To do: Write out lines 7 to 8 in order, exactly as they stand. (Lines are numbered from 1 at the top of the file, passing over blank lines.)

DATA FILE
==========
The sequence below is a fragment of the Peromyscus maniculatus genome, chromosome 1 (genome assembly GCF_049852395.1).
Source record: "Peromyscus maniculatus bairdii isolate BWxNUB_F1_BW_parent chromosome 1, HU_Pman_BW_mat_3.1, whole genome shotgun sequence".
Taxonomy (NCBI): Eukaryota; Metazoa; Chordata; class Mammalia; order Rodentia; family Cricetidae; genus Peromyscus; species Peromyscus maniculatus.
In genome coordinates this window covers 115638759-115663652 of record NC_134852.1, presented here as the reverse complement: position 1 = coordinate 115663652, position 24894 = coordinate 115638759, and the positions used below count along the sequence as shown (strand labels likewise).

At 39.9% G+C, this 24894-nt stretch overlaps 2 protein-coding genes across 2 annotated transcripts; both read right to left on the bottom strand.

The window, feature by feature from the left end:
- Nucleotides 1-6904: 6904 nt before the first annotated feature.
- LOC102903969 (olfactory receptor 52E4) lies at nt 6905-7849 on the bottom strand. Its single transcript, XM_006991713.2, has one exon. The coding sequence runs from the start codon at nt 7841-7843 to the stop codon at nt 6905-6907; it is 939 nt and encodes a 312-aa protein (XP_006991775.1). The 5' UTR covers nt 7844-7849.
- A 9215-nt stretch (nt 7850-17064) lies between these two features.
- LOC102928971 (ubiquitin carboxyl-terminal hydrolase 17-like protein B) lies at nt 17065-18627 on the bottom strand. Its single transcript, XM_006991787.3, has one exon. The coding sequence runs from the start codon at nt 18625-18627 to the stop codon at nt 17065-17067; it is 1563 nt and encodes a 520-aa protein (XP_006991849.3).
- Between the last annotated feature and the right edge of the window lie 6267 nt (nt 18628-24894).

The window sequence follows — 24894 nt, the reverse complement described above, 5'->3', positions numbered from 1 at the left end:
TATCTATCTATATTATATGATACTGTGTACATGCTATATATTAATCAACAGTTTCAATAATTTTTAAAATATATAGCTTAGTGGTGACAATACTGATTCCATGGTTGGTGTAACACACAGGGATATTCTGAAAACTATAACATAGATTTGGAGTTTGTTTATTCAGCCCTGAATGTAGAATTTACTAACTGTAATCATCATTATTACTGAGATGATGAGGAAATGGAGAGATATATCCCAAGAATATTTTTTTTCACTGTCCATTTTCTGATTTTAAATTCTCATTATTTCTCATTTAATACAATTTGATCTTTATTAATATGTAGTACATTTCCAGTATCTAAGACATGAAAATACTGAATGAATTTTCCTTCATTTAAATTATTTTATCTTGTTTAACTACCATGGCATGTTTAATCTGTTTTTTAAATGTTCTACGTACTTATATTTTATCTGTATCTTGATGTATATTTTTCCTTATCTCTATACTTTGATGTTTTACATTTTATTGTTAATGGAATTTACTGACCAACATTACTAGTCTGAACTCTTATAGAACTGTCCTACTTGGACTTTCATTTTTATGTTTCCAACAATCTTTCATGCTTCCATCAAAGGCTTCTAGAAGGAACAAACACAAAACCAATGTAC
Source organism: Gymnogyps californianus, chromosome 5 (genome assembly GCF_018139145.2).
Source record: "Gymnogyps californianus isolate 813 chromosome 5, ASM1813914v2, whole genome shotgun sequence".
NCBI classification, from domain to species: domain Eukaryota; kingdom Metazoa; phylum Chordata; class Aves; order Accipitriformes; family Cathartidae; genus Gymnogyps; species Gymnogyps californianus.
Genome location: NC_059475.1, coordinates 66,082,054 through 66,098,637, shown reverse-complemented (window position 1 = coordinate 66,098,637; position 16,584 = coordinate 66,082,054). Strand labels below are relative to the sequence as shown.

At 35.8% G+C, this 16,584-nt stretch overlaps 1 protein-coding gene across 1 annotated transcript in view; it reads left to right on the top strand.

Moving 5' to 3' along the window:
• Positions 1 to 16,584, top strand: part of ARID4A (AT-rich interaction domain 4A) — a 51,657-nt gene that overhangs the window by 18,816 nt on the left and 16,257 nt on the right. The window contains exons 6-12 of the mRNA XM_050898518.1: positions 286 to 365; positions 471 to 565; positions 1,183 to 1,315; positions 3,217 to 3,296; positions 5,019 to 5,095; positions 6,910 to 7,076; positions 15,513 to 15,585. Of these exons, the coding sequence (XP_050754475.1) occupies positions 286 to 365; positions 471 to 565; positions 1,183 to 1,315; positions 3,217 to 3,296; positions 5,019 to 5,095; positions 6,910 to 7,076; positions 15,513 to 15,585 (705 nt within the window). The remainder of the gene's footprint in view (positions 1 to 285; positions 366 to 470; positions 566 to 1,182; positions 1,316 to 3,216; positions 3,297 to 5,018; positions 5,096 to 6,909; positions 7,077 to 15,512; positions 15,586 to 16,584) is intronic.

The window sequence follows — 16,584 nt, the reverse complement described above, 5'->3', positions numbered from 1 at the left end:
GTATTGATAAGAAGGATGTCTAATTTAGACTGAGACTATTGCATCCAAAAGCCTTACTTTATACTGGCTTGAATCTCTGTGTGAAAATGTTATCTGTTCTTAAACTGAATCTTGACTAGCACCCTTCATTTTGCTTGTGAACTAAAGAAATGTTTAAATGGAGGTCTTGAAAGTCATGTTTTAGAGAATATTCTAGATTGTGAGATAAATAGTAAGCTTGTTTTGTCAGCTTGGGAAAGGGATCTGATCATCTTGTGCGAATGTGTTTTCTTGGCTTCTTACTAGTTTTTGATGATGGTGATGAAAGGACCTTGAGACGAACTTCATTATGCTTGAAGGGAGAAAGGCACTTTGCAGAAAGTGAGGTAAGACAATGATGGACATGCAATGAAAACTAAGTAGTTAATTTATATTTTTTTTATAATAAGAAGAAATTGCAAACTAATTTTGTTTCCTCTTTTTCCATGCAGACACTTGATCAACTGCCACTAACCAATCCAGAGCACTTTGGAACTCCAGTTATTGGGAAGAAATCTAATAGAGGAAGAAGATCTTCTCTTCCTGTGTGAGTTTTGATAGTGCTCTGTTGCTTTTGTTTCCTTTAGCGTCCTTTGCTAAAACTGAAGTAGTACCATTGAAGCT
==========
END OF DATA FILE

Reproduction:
- Nucleotides 1-6904: 6904 nt before the first annotated feature.
- LOC102903969 (olfactory receptor 52E4) lies at nt 6905-7849 on the bottom strand. Its single transcript, XM_006991713.2, has one exon. The coding sequence runs from the start codon at nt 7841-7843 to the stop codon at nt 6905-6907; it is 939 nt and encodes a 312-aa protein (XP_006991775.1). The 5' UTR covers nt 7844-7849.